The association of elevated plasma cortisol and early atherosclerosis as demonstrated by coronary angiography

Raymond G. Troxler, Eugene A. Sprague, Richard A. Albanese, Robert Fuchs, A. J. Thompson

Research output: Contribution to journalArticle

179 Scopus citations

Abstract

To study the association of plasma cortisol and coronary atherosclerosis, we selected 71 male outpatients who had coronary angiography as part of their evaluation at our facility. Forty-eight percent of the angiograms showed no evidence of coronary artery disease (CAD), 20% showed mild CAD, and 32% showed moderate to severe CAD. We found significant correlations between elevated serial morning plasma cortisols and moderate to severe coronary atherosclerosis. Using the odds ratio, we compared plasma cortisol to the major risk factors for coronary artery disease. Plasma cortisol was second only to serum cholesterol as a discriminator in our patient population between diseased and non-diseased patients. We found a significant correlation between plasma cortisol and cholesterol, blood pressure, and smoking - the three cardinal risk factors for CAD. The highest degree of correlation was found between cortisol and cholesterol. The possible significance of the association of cortisol and the major risk factors for CAD is discussed.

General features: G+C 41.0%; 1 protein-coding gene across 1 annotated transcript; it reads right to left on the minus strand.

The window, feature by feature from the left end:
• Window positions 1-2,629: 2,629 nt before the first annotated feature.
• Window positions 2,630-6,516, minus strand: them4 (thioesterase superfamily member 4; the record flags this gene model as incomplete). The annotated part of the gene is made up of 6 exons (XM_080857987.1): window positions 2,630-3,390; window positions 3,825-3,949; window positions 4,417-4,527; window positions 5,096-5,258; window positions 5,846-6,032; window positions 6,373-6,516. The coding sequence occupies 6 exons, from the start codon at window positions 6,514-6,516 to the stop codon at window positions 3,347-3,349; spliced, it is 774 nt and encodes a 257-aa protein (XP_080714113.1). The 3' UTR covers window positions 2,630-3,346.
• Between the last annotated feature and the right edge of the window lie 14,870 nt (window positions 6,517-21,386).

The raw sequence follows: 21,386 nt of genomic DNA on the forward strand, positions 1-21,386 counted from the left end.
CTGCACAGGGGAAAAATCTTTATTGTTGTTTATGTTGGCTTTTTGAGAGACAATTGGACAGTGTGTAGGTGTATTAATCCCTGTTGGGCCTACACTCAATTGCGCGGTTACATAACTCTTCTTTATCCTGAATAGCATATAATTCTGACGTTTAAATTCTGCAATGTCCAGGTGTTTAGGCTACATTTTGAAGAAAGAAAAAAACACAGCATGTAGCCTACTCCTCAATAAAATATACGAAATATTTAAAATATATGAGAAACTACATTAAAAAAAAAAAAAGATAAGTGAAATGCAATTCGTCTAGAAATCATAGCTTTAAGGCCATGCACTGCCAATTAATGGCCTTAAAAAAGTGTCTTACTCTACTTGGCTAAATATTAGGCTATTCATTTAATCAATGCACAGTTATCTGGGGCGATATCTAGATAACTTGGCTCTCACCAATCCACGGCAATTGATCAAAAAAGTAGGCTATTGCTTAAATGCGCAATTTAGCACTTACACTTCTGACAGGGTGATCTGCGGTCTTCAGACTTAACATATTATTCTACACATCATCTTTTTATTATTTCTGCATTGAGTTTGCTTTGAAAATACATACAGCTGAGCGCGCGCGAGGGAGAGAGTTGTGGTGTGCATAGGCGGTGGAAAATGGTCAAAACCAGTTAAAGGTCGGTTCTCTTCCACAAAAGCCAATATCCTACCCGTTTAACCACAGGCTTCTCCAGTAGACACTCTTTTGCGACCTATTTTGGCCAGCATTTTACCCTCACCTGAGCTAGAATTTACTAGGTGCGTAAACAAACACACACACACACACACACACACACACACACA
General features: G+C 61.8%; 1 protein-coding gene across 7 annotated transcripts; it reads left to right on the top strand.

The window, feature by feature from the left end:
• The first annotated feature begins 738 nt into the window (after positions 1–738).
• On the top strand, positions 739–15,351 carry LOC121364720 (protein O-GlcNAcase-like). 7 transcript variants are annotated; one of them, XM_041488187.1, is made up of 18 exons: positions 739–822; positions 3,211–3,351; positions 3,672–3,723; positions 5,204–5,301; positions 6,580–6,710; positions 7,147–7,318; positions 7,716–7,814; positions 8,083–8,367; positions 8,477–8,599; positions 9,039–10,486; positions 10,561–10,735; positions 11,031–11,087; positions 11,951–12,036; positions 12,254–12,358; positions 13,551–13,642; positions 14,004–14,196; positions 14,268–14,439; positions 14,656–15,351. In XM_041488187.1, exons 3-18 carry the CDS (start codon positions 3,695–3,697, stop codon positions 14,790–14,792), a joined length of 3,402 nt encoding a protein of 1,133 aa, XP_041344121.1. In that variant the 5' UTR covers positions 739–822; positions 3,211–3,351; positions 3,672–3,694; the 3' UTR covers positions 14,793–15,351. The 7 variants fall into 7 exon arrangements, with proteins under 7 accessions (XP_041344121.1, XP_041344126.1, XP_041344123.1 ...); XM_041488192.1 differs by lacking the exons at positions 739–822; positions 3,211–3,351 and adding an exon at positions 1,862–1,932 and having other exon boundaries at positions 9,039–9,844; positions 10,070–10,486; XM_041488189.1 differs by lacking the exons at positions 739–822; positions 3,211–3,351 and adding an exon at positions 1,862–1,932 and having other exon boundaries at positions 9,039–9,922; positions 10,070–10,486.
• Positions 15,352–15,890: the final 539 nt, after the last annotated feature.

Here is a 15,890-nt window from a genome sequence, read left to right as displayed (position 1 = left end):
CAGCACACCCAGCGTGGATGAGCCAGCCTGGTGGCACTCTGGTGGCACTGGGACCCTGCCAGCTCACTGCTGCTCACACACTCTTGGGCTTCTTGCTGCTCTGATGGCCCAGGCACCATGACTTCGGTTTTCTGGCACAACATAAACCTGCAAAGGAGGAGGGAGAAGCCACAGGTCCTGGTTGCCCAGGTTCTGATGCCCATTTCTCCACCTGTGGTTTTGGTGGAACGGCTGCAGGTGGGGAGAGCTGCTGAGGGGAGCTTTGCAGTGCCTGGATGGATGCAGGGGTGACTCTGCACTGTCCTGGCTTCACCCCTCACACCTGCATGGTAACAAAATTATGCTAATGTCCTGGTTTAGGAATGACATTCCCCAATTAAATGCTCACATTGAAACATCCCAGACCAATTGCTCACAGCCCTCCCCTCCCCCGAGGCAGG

Original languageEnglish (US)
Pages (from-to)151-162
Number of pages12
JournalAtherosclerosis
Volume26
Issue number2
DOIs
StatePublished - Feb 1977

Keywords

  • Atherogenesis
  • Corticosteroids
  • Hydrocortisone
  • Risk factors for coronary artery disease

ASJC Scopus subject areas

  • Cardiology and Cardiovascular Medicine

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